Brazil’s preparations for the World Cup final between Germany and Argentina at Rio de Janeiro’s Maracanã stadium tonight swung into top gear with the weekend arrests of anti-World Cup activists. Rio’s civil police and special cybercrimes unit arrested 28 people, according to the The Con’s sources in Brazil. Police, however, have confirmed the arrest of 18 activists, and there are suggestions more arrests will follow.
Arrest warrants have been issued by the 27th Criminal Court of Justice of Rio de Janeiro for more than 50 activists in what appears a repressive suspension of the country’s constitutional rights guaranteeing freedom of political association and expression.
It was the passing of the World Cup General Law in 2012 that compromised Brazil’s sovereignty to allow this attack on civil freedoms. The law allows Fifa to operate as an independent state within Brazil, dictating its own terms – many of which are unconstitutional – to ensure the tournament is run as it sees fit. It has been enforced to the extent that any anti-World Cup protests have been criminalised on grounds of conspiracy and terrorism.
At a press conference on Saturday, which alternative media outlets were barred from reporting on, Rio’s chief of police, Fernando Veloso, said those arrested were “clearly” planning to engage in acts of violence, noting that they were members of movements like Anonymous and the Black Bloc.
Police at the press conference laid out the objects of “terrorism” they had uncovered from raids on activists’ homes: flags, T-shirts, masks and one gun. When, according to a source in Rio, it was pointed out to police that the gun retrieved was licenced and belonged to the father of an activist, he was also arrested.
Brazilians have been “carnivalising” the anti-World Cup protests since thousands took to the street last year during the Confederations Cup to protest against the government’s multibillion-dollar expenditure on the World Cup, which, many have said, could have been better spent on failing public transport systems, healthcare and education. In their “carnivalisation”, which has been largely peaceful during the month-long tournament, protesters have taken to dressing up in costumes and masks to get their point across.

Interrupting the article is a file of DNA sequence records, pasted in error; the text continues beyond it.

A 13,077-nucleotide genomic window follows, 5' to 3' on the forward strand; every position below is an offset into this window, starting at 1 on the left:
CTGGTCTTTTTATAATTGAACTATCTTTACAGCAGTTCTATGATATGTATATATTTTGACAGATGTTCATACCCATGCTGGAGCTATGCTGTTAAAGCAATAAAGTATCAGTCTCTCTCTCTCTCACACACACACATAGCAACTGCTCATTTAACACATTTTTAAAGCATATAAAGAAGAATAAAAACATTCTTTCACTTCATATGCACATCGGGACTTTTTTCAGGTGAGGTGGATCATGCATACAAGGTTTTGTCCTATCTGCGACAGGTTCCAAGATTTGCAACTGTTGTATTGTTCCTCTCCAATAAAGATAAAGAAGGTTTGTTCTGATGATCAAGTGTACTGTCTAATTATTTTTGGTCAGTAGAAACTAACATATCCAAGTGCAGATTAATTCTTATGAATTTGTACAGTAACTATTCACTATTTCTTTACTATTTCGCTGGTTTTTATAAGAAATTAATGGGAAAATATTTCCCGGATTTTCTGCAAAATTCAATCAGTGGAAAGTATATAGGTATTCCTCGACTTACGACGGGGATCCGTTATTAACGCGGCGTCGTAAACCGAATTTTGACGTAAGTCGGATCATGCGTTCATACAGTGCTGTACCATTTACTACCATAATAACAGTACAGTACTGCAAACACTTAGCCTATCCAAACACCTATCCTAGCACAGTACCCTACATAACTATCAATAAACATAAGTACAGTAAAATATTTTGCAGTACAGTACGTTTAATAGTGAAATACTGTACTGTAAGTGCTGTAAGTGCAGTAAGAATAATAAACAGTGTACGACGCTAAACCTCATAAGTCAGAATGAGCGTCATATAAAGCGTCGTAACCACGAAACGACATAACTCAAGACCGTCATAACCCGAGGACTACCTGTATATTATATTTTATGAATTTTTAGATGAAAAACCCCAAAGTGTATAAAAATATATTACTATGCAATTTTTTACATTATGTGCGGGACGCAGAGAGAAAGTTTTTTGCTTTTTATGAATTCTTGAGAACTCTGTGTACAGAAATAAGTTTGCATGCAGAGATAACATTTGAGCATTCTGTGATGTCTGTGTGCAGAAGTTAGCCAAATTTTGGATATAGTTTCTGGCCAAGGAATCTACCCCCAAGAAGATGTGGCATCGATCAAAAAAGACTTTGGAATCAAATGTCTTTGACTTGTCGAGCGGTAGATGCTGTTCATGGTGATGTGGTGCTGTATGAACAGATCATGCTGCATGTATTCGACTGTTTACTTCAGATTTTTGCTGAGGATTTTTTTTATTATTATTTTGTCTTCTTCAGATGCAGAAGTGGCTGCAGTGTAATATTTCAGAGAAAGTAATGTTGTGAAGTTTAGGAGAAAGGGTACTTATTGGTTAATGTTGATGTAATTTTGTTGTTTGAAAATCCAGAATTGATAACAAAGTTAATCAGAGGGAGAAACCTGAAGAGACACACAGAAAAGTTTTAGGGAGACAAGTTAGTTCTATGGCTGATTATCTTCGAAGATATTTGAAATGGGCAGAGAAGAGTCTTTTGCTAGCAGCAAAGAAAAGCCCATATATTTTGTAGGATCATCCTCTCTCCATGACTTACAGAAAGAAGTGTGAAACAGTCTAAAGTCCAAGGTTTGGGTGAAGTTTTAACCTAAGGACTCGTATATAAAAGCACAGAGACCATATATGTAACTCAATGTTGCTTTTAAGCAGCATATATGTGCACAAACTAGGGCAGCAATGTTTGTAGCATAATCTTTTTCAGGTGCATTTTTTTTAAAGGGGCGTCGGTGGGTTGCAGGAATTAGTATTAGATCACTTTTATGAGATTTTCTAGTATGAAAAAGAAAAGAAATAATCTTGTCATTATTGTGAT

According to The Con’s sources in Rio – activists who preferred to talk anonymously for fear of police arrest – arrests have been arbitrary, and in some cases warrants have not been produced.
According to one source, activists were arrested at a meeting on Saturday without warrants and were released only after lawyers intervened. After their release, some activists allegedly found that their SIM cards had been removed from their cellphones.
The Con’s source in Rio also said that a lawyer and two teenagers were among those arrested, and that nine activists are unaccounted for since the raids began on Saturday.
The provisional arrests were apparently made after police monitoring of phone records and internet correspondence between activists.
“Clearly this policy is intended to inhibit protests on the last day of the event. The federal government, the state of Rio and the city are committed to this attack on democracy in which fundamental rights are suspended,” said a source.
The source pointed out the fact that government has confirmed 25 000 members of the police and army will be patrolling Rio on Sunday in anticipation of protests. The Con understands that despite this clampdown, several protests are being organised for tonight in and around Rio.
Pockets of protest have been ongoing during the World Cup, but have intensified in recent days after the Brazilian national team were knocked out of the tournament following a 7-1 thrashing by Germany in the semifinals. Saturday’s 3-0 defeat to Holland in the third-place playoff in the country’s capital, Brasilia, has hardened anti-World Cup sentiment, which has been bubbling over ever since it became apparent that the tournament – to be initially funded by the private sector – was, in the majority, to be paid for from public coffers.
The Con understands that those arrested will be moved to the Bangu Penitentiary Complex, a maximum-security prison in Rio, on Sunday. Many of them, some of whom are facing charges of vandalism related to the anti-World Cup protests, could face up to three years in jail.
Activists who have been confirmed arrested:
– Eliza Quadros Pinto Sanzi, “Sininho”
– Gerusa Lopes Diniz, “G Lo”
– Tiago Teixeira Neves da Rocha
– Eduarda Oliveira Castro de Souza
– Gabriel da Silva Marinho
– Karlayne Moraes da Silva Pinheiro, “Moa”
– Eloysa Samy Santiago
– Camila Aparecida Rodrigues Jourdan
– Igor Pereira D’ Icarahy
– Emerson Raphael Oliveira da Fonseca
– Rafael Rêgo Barros Caruso
– Filipe Proença de Carvalho Moraes, “Ratão”
– Felipe Frieb de Carvalho
– Pedro Brandão Maia, “Pedro Funk”
– Bruno de Souza Vieira Machado
– Rebeca Martins de Souza
– Joseane Maria Araújo de Freitas
– Eronaldo Araújo da Fonseca
– Sarah Borges Galvão de Souza
Activists who are missing:
– Luiz Carlos Rendeiro Junior, “Game Over”
– Luiza Dreyer de Souza Rodrigues
– Ricardo Egoavil Calderon, “Karyu
– Igor Mendes da Silva
– Drean Moraes de Moura Corrêa, “DR”
– Shirlene Feitoza da Fonseca
– Leonardo Fortini Baroni Pereira
– Pedro Guilherme Mascarenhas Freire
– André de Castro Sanchez Basseres